Mum Shares Warning After Son Swallows 27 Magnets: ‘It Can Happen in a Split Second’
A mum has shared a timely warning about the dangers of tiny magnets after her son managed to swallow 27 magnets in just a few moments.
Peyton, who was 4-years-old at the time of the incident, has autism and sometimes acts a little younger than his age, his mum explained.
As Peyton, now 6, was playing, his stepdad Justin MacNair received a call and stepped out of the room. Peyton’s brother, who was 9 at the time, ran to the bathroom. When MacNair returned after only a few minutes, Peyton was “whimpering” and “whining” about something in his throat. He later told his mum that he was pretending to eat spaghetti with the magnets connected in a long, snake-like formation.
“I looked in the back of his throat and saw two magnets stuck together, one on each side of his uvula,” mum Jessica MacNair said.
The worried mother realised that her son needed to be rushed to hospital after watching an episode of Grey’s Anatomy that dealt with the issue. In an episode from Season 4, doctors perform surgery on a young boy who swallowed several magnets. Jessica remembered watching the scene and sprung into action, knowing how harmful magnets can be.
“He already had the two in his throat and there is a good chance he swallowed more than one and I knew that it was trouble,” the 30-year-old science teacher from Greenwood, Indiana said. “They could tear through tissue and the body.”
MacNair is sharing Peyton’s experience to help other parents understand how hazardous neodymium magnets are.
“Most people don’t realise the dangers of swallowing magnets,” she said. “It can happen to anyone and it can happen in a split second.”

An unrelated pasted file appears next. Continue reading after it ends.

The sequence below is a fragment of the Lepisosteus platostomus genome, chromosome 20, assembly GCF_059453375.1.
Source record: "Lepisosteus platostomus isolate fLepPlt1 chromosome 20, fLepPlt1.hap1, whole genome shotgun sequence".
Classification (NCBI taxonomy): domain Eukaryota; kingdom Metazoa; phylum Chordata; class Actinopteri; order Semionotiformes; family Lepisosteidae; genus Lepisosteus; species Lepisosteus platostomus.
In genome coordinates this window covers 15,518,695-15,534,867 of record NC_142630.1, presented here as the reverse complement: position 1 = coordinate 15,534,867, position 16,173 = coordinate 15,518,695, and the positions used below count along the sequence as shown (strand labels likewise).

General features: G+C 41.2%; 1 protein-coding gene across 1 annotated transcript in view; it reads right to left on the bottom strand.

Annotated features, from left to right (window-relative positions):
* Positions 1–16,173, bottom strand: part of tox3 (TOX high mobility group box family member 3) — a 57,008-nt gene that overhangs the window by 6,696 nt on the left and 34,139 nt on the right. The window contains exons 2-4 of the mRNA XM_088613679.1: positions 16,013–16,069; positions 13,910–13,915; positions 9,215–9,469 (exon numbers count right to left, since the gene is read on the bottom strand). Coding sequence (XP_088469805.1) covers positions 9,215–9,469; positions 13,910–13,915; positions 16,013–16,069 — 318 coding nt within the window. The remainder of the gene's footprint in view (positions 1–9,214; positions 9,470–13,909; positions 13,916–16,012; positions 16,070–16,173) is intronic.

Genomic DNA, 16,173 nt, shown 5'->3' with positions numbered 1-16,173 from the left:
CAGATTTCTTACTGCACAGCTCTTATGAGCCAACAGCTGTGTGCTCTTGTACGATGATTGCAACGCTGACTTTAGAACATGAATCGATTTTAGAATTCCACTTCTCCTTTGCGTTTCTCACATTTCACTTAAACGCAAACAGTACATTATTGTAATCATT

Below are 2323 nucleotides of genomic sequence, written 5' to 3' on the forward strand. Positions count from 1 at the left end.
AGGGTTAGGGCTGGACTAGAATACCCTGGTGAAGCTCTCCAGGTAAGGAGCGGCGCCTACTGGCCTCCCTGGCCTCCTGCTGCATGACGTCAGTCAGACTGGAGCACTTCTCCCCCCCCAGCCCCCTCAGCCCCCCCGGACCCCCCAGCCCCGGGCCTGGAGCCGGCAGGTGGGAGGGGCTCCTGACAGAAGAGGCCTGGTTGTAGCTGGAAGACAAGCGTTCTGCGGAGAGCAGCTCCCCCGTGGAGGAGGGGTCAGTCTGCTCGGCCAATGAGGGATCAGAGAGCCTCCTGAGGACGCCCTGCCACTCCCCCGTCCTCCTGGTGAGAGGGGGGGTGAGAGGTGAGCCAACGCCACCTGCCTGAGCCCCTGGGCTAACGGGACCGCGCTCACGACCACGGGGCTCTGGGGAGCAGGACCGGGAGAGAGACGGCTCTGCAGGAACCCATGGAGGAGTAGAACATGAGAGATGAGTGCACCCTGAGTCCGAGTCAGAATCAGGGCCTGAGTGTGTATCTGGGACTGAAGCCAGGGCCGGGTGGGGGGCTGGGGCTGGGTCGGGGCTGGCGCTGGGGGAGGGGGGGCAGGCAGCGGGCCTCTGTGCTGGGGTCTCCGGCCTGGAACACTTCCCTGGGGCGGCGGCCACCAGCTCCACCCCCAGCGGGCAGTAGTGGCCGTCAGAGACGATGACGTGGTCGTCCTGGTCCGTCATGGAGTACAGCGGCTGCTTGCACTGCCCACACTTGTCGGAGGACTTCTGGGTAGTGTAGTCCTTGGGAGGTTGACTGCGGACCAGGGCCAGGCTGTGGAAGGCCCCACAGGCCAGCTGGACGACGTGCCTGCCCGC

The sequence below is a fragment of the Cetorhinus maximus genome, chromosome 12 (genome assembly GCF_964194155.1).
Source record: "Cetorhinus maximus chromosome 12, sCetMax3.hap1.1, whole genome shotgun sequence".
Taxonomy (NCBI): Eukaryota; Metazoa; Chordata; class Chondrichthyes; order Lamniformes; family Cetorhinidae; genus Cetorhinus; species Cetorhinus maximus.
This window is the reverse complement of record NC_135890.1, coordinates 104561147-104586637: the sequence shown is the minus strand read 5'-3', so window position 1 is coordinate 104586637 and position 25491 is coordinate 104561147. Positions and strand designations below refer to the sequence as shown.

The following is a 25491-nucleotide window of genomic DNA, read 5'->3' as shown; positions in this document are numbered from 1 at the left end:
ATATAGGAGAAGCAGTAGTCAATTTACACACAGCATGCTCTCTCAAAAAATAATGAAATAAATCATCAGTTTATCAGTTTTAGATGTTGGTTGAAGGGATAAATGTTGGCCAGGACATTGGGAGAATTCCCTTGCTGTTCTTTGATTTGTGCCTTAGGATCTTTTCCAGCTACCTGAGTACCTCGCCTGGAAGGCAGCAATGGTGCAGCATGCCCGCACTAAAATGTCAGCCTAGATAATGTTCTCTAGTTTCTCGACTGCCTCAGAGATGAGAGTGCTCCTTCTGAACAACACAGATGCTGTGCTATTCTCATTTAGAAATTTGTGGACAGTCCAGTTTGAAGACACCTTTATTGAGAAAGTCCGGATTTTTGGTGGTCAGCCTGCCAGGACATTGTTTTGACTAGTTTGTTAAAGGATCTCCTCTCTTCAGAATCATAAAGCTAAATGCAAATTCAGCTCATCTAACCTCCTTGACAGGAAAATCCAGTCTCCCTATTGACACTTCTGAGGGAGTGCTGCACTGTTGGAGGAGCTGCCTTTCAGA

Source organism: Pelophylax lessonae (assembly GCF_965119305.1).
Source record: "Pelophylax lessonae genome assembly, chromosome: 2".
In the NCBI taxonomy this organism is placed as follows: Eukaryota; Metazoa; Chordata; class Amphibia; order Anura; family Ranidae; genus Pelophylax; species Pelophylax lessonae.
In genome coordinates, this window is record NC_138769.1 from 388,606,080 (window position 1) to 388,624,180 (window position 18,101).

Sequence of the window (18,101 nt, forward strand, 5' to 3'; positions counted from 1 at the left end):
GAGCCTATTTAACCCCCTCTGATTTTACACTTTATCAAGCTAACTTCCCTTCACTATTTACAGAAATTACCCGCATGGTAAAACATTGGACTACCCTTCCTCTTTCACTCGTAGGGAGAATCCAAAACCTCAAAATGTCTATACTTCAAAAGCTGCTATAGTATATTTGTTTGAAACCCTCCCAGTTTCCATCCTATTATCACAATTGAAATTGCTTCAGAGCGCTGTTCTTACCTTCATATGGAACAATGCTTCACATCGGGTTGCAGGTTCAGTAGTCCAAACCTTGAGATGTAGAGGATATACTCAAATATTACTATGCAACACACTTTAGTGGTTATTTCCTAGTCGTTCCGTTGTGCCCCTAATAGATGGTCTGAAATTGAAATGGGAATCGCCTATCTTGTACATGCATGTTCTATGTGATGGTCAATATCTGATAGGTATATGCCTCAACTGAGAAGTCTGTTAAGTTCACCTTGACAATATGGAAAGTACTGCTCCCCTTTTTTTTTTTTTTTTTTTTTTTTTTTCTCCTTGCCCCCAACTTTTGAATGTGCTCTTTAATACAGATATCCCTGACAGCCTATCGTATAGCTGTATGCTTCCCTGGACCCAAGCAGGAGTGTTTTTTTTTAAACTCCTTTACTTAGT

As soon as they arrived at the local hospital, doctors took an X-ray and confirmed that 25 magnets were in his stomach in addition to the two clamped to his uvula.
Intending to use a small basket on the end of the scope to retrieve the magnets from Peyton’s upper intestines, the doctors were shocked when they suddenly disappeared. They were discovered attached to the side of the scope.
Doctors warn that although these toy magnets have been banned in the past, some are still available for sale across many parts of the world.
“We’ve seen cases triple, up to nearly 3,000 (a year),” Dr. Michael Foreman, a gastroenterologist who treated Peyton, said. “There are few emergencies in pediatric gastroenterology and this is one of them.”
“These neodymium magnets, even if they are small, they can be really powerful. The size does not have anything to do with how powerful they are. They have a strong pull.”
A timely reminder as we enter the Christmas season: tiny magnets and young children do not mix.